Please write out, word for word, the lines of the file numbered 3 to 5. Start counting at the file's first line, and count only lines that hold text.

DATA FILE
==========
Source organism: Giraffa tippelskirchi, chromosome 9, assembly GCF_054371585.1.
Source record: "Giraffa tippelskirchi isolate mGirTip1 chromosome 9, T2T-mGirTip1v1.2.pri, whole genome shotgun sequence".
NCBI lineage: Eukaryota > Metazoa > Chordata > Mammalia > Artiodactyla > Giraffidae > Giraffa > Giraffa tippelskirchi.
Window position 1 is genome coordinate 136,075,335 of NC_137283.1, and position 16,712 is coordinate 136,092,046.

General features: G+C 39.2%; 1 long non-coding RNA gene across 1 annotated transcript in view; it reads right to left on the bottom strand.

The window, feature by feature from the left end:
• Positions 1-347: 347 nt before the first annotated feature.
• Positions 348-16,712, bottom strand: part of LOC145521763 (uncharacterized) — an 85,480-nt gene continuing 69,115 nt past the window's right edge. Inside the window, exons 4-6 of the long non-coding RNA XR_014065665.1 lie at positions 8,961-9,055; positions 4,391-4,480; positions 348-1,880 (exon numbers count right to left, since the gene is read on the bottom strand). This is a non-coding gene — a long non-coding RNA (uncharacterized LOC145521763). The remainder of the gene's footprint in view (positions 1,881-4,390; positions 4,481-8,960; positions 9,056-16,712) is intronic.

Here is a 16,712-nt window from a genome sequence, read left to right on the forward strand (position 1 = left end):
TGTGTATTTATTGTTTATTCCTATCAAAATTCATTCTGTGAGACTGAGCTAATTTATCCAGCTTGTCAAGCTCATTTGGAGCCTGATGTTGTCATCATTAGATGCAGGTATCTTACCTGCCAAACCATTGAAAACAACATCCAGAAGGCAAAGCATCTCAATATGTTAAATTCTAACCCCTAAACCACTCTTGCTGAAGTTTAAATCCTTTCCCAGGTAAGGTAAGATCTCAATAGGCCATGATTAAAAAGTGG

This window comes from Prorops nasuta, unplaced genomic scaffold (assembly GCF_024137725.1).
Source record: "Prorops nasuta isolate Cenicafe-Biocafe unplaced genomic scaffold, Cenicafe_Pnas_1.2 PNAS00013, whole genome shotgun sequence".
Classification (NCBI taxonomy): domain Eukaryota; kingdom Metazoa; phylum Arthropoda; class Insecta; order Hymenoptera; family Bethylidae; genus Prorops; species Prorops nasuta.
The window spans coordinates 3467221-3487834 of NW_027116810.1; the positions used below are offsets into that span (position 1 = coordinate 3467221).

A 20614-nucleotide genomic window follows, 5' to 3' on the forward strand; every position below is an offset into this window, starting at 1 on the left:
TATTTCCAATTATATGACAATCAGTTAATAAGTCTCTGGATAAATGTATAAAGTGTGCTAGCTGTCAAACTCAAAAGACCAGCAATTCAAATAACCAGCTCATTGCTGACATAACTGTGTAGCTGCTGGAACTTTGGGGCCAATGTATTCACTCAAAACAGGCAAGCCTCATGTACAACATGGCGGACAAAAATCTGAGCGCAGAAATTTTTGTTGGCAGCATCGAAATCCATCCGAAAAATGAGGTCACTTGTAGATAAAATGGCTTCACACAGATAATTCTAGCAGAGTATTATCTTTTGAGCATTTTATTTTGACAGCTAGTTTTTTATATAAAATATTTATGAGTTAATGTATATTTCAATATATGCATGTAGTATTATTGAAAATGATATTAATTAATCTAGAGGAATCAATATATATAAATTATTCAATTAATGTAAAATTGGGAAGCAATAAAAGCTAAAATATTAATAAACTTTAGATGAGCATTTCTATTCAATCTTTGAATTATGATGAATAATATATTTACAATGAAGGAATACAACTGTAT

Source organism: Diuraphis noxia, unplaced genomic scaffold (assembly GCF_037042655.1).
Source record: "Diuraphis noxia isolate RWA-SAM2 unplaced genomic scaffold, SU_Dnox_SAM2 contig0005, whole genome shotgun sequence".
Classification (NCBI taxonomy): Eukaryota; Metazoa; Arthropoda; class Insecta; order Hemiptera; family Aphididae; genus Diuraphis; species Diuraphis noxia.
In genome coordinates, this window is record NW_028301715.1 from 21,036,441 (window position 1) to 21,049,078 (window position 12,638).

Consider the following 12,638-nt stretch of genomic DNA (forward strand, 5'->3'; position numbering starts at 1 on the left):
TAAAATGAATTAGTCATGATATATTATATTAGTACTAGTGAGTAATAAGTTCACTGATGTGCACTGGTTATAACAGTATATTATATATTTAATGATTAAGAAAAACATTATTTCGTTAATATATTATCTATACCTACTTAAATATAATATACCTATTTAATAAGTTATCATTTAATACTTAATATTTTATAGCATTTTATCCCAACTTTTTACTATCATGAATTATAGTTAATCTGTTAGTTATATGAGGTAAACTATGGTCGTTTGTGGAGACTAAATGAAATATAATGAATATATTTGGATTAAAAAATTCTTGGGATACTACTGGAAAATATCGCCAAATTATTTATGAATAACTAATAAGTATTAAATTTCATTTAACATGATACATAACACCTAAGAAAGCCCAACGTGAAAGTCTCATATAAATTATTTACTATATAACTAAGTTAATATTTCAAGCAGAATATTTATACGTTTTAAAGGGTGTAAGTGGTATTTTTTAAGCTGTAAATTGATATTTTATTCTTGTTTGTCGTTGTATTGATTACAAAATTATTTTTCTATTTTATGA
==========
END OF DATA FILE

NCBI lineage: Eukaryota > Metazoa > Chordata > Mammalia > Artiodactyla > Giraffidae > Giraffa > Giraffa tippelskirchi.
Window position 1 is genome coordinate 136,075,335 of NC_137283.1, and position 16,712 is coordinate 136,092,046.

General features: G+C 39.2%; 1 long non-coding RNA gene across 1 annotated transcript in view; it reads right to left on the bottom strand.